Targeting tuberculosis and malaria through inhibition of Enoyl reductase: compound activity and structural data.Kuo, M.R., Morbidoni, H.R., Alland, D., Sneddon, S.F., Gourlie, B.B., Staveski, M.M., Leonard, M., Gregory, J.S., Janjigian, A.D., Yee, C., Musser, J.M., Kreiswirth, B., Iwamoto, H., Perozzo, R., Jacobs, W.R., Sacchettini, J.C., Fidock, D.A.
(2003) J Biol Chem 278: 20851-20859
- PubMed: 12606558
- DOI: 10.1074/jbc.M211968200
- Primary Citation of Related Structures:
- PubMed Abstract:
Tuberculosis and malaria together result in an estimated 5 million deaths annually. The spread of multidrug resistance in the most pathogenic causative agents, Mycobacterium tuberculosis and Plasmodium falciparum, underscores the need to identify act ...
Tuberculosis and malaria together result in an estimated 5 million deaths annually. The spread of multidrug resistance in the most pathogenic causative agents, Mycobacterium tuberculosis and Plasmodium falciparum, underscores the need to identify active compounds with novel inhibitory properties. Although genetically unrelated, both organisms use a type II fatty-acid synthase system. Enoyl acyl carrier protein reductase (ENR), a key type II enzyme, has been repeatedly validated as an effective antimicrobial target. Using high throughput inhibitor screens with a combinatorial library, we have identified two novel classes of compounds with activity against the M. tuberculosis and P. falciparum enzyme (referred to as InhA and PfENR, respectively). The crystal structure of InhA complexed with NAD+ and one of the inhibitors was determined to elucidate the mode of binding. Structural analysis of InhA with the broad spectrum antimicrobial triclosan revealed a unique stoichiometry where the enzyme contained either a single triclosan molecule, in a configuration typical of other bacterial ENR:triclosan structures, or harbored two triclosan molecules bound to the active site. Significantly, these compounds do not require activation and are effective against wild-type and drug-resistant strains of M. tuberculosis and P. falciparum. Moreover, they provide broader chemical diversity and elucidate key elements of inhibitor binding to InhA for subsequent chemical optimization.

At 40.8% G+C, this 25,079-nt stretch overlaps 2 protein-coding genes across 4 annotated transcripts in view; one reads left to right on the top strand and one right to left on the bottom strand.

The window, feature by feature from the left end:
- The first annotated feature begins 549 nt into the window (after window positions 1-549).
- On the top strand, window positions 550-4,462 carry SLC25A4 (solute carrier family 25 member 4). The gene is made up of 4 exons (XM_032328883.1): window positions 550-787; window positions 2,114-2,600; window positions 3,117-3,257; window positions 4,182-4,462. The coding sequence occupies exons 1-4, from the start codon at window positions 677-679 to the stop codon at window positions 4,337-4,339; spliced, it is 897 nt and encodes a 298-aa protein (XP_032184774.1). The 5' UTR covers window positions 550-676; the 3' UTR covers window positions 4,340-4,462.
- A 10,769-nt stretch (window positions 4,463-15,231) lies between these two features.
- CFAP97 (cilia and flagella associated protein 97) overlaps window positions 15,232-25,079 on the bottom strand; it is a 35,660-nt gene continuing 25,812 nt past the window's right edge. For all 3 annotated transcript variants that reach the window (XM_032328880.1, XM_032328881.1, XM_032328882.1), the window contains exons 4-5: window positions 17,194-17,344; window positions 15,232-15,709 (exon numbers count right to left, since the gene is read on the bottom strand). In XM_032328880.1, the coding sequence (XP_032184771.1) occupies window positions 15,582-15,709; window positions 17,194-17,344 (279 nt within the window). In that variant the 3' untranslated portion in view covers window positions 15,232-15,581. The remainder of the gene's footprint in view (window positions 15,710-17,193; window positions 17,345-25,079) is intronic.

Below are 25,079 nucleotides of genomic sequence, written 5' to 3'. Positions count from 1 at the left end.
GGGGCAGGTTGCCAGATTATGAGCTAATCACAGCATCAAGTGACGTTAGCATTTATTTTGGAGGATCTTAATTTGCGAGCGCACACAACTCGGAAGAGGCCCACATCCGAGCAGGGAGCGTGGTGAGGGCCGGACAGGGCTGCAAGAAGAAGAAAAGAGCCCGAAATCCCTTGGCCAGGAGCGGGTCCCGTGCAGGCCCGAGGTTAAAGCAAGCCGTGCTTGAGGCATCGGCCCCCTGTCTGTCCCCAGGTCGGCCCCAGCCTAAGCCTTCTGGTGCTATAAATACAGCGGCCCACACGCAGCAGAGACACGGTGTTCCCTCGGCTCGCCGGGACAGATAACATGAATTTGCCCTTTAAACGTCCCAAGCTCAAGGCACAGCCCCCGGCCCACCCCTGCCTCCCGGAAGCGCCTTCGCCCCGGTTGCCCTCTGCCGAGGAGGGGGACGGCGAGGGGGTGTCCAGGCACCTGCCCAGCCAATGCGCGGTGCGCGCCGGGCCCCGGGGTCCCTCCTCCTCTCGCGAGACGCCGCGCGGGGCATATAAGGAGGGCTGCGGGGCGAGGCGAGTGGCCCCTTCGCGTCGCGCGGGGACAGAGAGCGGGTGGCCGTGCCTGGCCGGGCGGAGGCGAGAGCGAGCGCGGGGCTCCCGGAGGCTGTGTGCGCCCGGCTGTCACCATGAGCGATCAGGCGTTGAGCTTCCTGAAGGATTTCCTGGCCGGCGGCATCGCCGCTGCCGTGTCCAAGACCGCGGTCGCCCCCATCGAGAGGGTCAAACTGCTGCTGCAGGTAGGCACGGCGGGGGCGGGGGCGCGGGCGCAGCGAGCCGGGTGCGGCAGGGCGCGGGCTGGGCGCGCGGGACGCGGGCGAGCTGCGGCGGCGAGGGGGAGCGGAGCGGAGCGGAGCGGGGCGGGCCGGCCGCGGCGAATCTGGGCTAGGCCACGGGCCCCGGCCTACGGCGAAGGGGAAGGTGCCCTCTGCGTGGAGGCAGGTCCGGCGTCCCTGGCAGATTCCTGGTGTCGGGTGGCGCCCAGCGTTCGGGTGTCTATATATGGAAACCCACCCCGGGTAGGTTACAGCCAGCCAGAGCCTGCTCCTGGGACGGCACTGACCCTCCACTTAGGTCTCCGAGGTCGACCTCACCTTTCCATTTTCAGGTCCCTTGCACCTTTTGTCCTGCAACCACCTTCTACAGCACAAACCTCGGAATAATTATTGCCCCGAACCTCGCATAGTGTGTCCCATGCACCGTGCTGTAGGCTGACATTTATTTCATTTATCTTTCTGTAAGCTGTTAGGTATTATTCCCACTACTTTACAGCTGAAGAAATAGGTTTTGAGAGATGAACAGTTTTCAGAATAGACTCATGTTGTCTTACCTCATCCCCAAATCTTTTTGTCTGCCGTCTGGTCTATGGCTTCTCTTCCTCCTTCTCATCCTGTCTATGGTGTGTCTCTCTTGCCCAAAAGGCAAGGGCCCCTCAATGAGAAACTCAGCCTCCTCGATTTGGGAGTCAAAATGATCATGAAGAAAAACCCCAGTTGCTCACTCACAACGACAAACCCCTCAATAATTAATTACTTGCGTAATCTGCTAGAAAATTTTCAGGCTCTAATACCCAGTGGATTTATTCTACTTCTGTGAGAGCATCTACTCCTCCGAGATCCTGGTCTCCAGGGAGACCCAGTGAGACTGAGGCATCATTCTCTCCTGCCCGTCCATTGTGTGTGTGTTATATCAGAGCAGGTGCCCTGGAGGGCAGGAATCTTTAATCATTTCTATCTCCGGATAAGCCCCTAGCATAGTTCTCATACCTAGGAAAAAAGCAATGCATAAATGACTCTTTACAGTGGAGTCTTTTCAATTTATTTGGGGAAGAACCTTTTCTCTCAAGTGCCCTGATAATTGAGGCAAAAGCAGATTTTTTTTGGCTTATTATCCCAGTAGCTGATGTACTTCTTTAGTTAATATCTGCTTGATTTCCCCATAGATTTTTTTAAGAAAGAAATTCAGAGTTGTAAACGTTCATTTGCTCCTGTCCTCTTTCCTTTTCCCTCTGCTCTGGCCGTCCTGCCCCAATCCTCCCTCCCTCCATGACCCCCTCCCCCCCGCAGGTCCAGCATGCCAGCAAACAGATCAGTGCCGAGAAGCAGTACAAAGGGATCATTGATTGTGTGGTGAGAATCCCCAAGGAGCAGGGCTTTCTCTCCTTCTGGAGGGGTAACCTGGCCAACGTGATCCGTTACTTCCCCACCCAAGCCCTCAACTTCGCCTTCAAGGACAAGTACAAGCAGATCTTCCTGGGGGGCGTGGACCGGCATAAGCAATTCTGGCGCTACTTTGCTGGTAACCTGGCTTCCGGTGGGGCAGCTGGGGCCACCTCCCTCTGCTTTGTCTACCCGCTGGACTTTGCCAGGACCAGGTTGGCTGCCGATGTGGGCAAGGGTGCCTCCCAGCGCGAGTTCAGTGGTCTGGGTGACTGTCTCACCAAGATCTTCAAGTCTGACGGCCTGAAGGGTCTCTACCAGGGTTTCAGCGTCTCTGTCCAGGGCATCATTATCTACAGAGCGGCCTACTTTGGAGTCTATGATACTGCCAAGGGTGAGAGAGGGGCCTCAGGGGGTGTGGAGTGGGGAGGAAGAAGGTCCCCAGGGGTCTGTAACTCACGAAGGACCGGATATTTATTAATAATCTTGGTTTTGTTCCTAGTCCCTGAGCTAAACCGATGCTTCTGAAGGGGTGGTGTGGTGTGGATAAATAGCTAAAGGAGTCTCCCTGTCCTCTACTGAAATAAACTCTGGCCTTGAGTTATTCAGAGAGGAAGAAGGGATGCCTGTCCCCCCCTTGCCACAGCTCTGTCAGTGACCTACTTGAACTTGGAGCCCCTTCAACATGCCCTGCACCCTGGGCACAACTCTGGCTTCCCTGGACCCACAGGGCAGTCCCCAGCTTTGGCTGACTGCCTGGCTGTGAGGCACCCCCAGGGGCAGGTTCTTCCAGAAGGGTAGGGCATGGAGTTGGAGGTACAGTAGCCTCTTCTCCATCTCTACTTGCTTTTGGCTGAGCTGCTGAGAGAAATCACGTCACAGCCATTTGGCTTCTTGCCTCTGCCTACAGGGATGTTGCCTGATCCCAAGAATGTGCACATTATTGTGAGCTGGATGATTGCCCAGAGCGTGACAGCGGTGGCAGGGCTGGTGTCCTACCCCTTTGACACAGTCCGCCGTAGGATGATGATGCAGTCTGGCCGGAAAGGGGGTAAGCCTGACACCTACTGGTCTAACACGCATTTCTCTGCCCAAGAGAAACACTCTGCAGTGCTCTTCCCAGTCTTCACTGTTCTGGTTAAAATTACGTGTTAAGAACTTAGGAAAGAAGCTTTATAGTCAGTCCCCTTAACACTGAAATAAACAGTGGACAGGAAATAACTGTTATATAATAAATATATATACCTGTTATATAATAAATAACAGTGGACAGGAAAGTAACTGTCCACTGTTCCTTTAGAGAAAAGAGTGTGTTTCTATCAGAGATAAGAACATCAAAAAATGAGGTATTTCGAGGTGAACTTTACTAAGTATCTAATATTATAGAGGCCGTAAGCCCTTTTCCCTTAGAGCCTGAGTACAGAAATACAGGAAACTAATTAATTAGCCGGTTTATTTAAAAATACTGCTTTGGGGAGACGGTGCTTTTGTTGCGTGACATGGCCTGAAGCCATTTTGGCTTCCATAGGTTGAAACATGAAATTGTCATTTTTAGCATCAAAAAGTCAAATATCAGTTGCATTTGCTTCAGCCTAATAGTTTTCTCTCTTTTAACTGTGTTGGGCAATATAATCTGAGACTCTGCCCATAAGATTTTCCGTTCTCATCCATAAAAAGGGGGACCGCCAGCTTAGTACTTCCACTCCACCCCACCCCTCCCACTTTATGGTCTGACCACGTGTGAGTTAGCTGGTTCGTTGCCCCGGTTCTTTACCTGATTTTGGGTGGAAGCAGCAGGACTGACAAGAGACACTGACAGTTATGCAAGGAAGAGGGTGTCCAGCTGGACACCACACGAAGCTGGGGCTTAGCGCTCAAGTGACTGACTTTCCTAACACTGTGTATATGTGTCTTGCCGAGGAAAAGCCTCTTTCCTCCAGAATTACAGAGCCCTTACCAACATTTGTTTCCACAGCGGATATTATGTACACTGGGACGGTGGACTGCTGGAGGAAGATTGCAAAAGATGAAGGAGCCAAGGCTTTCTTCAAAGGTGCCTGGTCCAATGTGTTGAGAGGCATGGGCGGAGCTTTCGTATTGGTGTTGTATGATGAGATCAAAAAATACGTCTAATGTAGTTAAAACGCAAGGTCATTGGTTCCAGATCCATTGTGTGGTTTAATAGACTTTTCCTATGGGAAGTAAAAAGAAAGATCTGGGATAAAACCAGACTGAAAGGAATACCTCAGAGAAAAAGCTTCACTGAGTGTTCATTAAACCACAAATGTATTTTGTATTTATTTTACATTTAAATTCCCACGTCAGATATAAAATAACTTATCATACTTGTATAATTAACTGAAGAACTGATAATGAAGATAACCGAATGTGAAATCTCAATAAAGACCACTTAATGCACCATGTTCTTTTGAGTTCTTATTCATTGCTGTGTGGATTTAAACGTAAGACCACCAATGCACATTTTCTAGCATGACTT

Department of Biochemistry and Biophysics, Texas A & M University, College Station, Texas 77843, USA.